Back in 2016 at the E3 gaming conference, Virtual Reality games were suddenly the hot topic, with a raft of projects in the pipeline. And top of the list of highly anticipated VR games was the now infamous Final Fantasy XV: The VR Experience. The game sounded thrilling on paper – you and a cast of characters were tasked with taking down a Behemoth (one of the game’s many deadly beasts).
Sadly, the game didn’t live up to expectations and the results were deemed to be dull and stagnant by the gaming media. Reviewing the conference at the time, TechCrunch described the experience as “a game that should and could be interesting, but does almost nothing right.”
The review went on to say,
“Your actions are prescribed; your position is static; your interactions make no physical sense. Even a 2D [Final Fantasy game] on a PC with a mouse and keyboard would be more engaging.”
The lesson here is this: when XR is done right, the enhanced and immersive experience is fantastic. When it’s done wrong, it’s unbearable. And it lends weight to the argument that XR should never be implemented for XR’s sake. It must instead be developed to complement and elevate the art in question.
Scoping, costing and budgeting are key
One of the truly beautiful things about XR is that, as a new and expansive playground, it can mean anything and everything. It can refer to a colossal on-site virtual installation with a hefty budget behind it, or it can consist of a simple smartphone app that enables museum fans to look at famous artworks remotely.
In particular, VR is considered a high-risk, high reward endeavour. Large scale virtual reality exhibitions often require investment in VR headsets, projection hardware, rendering and graphics, tracking hardware, sensors, facilities and space, personnel and the installation itself, as well as maintenance. The price tag for all of this can be eye-watering for institutions and so the vision for the final exhibition must be clear, now more than ever before as we emerge from lockdowns.
Of course, there are some fantastic examples of VR done with great impact and to a high production standard. Take The British Museum, for example, whose ‘VR Family Weekend’ included state of the art VR tech, as well as one employee for every headset, and an additional employee to charge the batteries. The investment for this immersive extravaganza was high but the reward in terms of visitor numbers, critical acclaim and publicity can outweigh these costs if the scope and budgeting are planned out correctly. Successful VR exhibitions are talked about for years after their initial run. Cincinnati’s Museum of Natural History & Science’s ‘Jurassic Flight’ remains one of the most widely discussed virtual exhibitions to date.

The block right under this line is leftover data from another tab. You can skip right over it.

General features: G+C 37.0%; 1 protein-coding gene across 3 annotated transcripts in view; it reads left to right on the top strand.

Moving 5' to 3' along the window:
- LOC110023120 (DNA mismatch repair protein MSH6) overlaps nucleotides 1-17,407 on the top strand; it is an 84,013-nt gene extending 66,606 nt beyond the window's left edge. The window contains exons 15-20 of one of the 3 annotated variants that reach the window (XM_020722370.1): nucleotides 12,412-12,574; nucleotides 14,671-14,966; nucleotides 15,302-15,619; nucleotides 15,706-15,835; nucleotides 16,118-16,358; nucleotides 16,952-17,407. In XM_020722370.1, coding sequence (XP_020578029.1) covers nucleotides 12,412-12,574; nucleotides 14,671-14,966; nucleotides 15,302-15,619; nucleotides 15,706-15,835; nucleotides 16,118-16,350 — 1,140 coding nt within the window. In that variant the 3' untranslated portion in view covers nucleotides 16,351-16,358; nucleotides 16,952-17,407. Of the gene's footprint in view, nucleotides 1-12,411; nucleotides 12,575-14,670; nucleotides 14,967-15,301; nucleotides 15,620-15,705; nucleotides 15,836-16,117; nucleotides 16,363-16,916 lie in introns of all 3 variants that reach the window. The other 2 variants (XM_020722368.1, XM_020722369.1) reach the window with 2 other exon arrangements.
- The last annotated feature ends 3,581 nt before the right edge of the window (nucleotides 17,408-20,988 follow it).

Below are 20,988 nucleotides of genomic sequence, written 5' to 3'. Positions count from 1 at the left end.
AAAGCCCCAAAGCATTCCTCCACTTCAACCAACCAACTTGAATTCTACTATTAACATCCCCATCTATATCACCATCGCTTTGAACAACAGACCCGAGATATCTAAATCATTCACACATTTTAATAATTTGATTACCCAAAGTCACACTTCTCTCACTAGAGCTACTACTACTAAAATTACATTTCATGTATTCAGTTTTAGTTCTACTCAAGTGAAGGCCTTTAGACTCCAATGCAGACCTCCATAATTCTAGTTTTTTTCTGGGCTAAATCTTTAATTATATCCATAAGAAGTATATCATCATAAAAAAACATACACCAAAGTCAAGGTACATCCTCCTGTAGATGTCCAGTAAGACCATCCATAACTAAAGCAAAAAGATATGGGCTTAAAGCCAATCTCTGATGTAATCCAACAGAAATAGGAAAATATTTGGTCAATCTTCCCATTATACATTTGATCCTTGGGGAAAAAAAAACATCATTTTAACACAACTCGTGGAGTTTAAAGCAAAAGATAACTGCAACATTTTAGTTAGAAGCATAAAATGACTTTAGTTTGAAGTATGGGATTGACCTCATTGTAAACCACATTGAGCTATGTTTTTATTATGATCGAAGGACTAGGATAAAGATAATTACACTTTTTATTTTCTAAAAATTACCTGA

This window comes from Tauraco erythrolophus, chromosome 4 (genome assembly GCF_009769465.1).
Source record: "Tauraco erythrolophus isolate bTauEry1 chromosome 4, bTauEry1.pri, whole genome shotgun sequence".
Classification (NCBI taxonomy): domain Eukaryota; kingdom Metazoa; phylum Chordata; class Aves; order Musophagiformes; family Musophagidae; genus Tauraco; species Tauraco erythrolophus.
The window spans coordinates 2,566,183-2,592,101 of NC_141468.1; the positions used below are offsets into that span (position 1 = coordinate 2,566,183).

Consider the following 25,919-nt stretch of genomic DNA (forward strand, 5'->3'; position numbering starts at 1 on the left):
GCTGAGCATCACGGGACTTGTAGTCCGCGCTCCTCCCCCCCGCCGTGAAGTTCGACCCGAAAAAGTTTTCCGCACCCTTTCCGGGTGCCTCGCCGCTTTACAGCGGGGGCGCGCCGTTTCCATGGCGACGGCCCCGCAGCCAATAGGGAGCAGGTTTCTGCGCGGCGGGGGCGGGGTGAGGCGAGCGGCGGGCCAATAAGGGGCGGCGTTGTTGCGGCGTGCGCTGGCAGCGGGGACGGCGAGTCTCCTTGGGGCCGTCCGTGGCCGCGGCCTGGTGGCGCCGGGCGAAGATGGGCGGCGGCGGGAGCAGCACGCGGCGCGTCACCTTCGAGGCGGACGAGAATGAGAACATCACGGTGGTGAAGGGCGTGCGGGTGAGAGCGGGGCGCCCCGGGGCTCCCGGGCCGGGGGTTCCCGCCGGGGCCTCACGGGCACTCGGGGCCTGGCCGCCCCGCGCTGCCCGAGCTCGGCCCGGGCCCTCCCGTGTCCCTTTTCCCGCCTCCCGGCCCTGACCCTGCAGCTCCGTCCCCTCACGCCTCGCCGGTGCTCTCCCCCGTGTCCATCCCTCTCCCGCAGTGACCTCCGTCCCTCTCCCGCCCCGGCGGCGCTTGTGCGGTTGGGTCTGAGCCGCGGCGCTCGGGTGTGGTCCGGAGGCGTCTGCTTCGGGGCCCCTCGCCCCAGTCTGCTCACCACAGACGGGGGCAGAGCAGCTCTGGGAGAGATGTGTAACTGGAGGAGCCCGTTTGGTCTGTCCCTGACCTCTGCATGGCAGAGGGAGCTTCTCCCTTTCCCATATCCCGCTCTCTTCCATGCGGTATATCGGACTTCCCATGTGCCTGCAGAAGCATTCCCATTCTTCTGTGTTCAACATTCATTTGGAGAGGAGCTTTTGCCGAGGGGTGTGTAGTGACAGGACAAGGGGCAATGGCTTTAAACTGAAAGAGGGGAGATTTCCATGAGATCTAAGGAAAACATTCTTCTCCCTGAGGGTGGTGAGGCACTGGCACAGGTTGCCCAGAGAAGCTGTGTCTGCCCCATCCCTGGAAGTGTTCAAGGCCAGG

Test, test, test
There are plenty of practical considerations to when it comes to XR museum investment, outside of just costs. Namely licensing and, of course, testing.
‘Try before you buy’ can be applied directly to VR, when one faulty piece of tech can undo months of work. The purpose of VR is to immerse the user in a completely fresh experience, so any bump in the road can shatter the illusion and take away the technology’s power.
Back at 2017’s MuseumNext Australia panel, Nils Pokel of the Auckland War Memorial Museum recalled the various delays and mishaps suffered by the museum when trying to incorporate VR into one of their exhibitions. 15 brand new VR headsets broke after just two weeks, rendering the entire exhibition completely unusable. Rigorous testing and a clear maintenance plan is required to help museums avoid these kinds of crippling errors and malfunctions.
Think outside the box
Donald Hicks, co-founder and CEO of Saganworks, talked about the importance of creating digital experiences that meet the necessary consumer demands in his recent interview with MuseumNext. His observation was that “Some people are about trying to deepen their relationships, some are trying to engage with digital technologies, others just want to experiment with cool stuff.”
Hicks makes a valuable point, because XR isn’t and shouldn’t be about one thing only. The immersive nature of virtual technology has allowed it to be utilised for a variety of educational, medicinal and alternative purposes.
In 2019, virtual reality was tested as a way to teach school children about the dangers of bullying. It’s also been used to distract burn patients from their pain, improve the symptoms of post-traumatic stress disorder sufferers, and help surgeons get familiar with different kinds of operations.
The lack of boundaries and seemingly limitless potential of XR is what makes it so exciting. It can be used to educate, engage and excite. It can bring artwork to museum fans in remote locations, or transport crowds to historical settings as a way of bringing the past to life. It’s about assessing what visitors are looking for, meeting demands and thinking creatively.
Distribution is just as important as content
How a museum shares XR is just as important as what the XR content itself contains. In 2019 the BBC carried out a comprehensive study of peoples’ attitudes to XR, asking what content audiences would like, but also in what form and on what devices.
The research explored attitudes towards mobile XR, at-home headsets, and out of home, location-based XR experiences. Mobile devices showed the largest potential audience, while at-home VR headset experiences represented just a small percentage of potential users – making it difficult to ensure significant reach for XR experiences in the immediate future.
For location-based XR, however, the results were overwhelming. 96% said they found the experience enjoyable; 92% wanted to try more VR and were keen to share it with others; and 70% felt inspired to learn more about the content they’d seen.
About the author – Tim Deakin
Tim Deakin is a journalist and editorial consultant working with a broad range of online publications.